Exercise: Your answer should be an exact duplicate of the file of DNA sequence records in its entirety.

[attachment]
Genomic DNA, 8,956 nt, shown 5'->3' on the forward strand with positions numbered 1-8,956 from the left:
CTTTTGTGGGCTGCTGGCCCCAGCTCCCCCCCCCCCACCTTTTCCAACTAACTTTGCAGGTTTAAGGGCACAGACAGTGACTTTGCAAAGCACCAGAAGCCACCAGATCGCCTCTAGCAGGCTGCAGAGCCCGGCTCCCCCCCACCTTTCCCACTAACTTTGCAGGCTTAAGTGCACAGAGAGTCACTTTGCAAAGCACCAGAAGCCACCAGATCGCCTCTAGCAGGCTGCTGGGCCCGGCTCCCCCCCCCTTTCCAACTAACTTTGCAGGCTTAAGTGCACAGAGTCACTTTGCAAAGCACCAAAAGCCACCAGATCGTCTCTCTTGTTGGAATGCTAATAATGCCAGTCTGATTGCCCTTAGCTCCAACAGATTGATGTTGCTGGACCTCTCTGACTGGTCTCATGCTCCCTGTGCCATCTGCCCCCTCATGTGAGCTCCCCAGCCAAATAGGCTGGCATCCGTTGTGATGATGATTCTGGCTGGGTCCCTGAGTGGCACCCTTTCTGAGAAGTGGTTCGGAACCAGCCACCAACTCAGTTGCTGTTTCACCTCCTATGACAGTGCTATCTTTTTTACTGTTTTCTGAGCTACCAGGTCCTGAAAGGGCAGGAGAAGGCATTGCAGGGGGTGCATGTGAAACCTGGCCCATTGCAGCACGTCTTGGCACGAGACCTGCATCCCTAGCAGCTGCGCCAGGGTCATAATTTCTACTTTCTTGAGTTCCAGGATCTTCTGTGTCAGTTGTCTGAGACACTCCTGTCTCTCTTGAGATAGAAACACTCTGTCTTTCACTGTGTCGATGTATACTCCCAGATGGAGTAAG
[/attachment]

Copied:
Genomic DNA, 8,956 nt, shown 5'->3' on the forward strand with positions numbered 1-8,956 from the left:
CTTTTGTGGGCTGCTGGCCCCAGCTCCCCCCCCCCCACCTTTTCCAACTAACTTTGCAGGTTTAAGGGCACAGACAGTGACTTTGCAAAGCACCAGAAGCCACCAGATCGCCTCTAGCAGGCTGCAGAGCCCGGCTCCCCCCCACCTTTCCCACTAACTTTGCAGGCTTAAGTGCACAGAGAGTCACTTTGCAAAGCACCAGAAGCCACCAGATCGCCTCTAGCAGGCTGCTGGGCCCGGCTCCCCCCCCCTTTCCAACTAACTTTGCAGGCTTAAGTGCACAGAGTCACTTTGCAAAGCACCAAAAGCCACCAGATCGTCTCTCTTGTTGGAATGCTAATAATGCCAGTCTGATTGCCCTTAGCTCCAACAGATTGATGTTGCTGGACCTCTCTGACTGGTCTCATGCTCCCTGTGCCATCTGCCCCCTCATGTGAGCTCCCCAGCCAAATAGGCTGGCATCCGTTGTGATGATGATTCTGGCTGGGTCCCTGAGTGGCACCCTTTCTGAGAAGTGGTTCGGAACCAGCCACCAACTCAGTTGCTGTTTCACCTCCTATGACAGTGCTATCTTTTTTACTGTTTTCTGAGCTACCAGGTCCTGAAAGGGCAGGAGAAGGCATTGCAGGGGGTGCATGTGAAACCTGGCCCATTGCAGCACGTCTTGGCACGAGACCTGCATCCCTAGCAGCTGCGCCAGGGTCATAATTTCTACTTTCTTGAGTTCCAGGATCTTCTGTGTCAGTTGTCTGAGACACTCCTGTCTCTCTTGAGATAGAAACACTCTGTCTTTCACTGTGTCGATGTATACTCCCAGATGGAGTAAG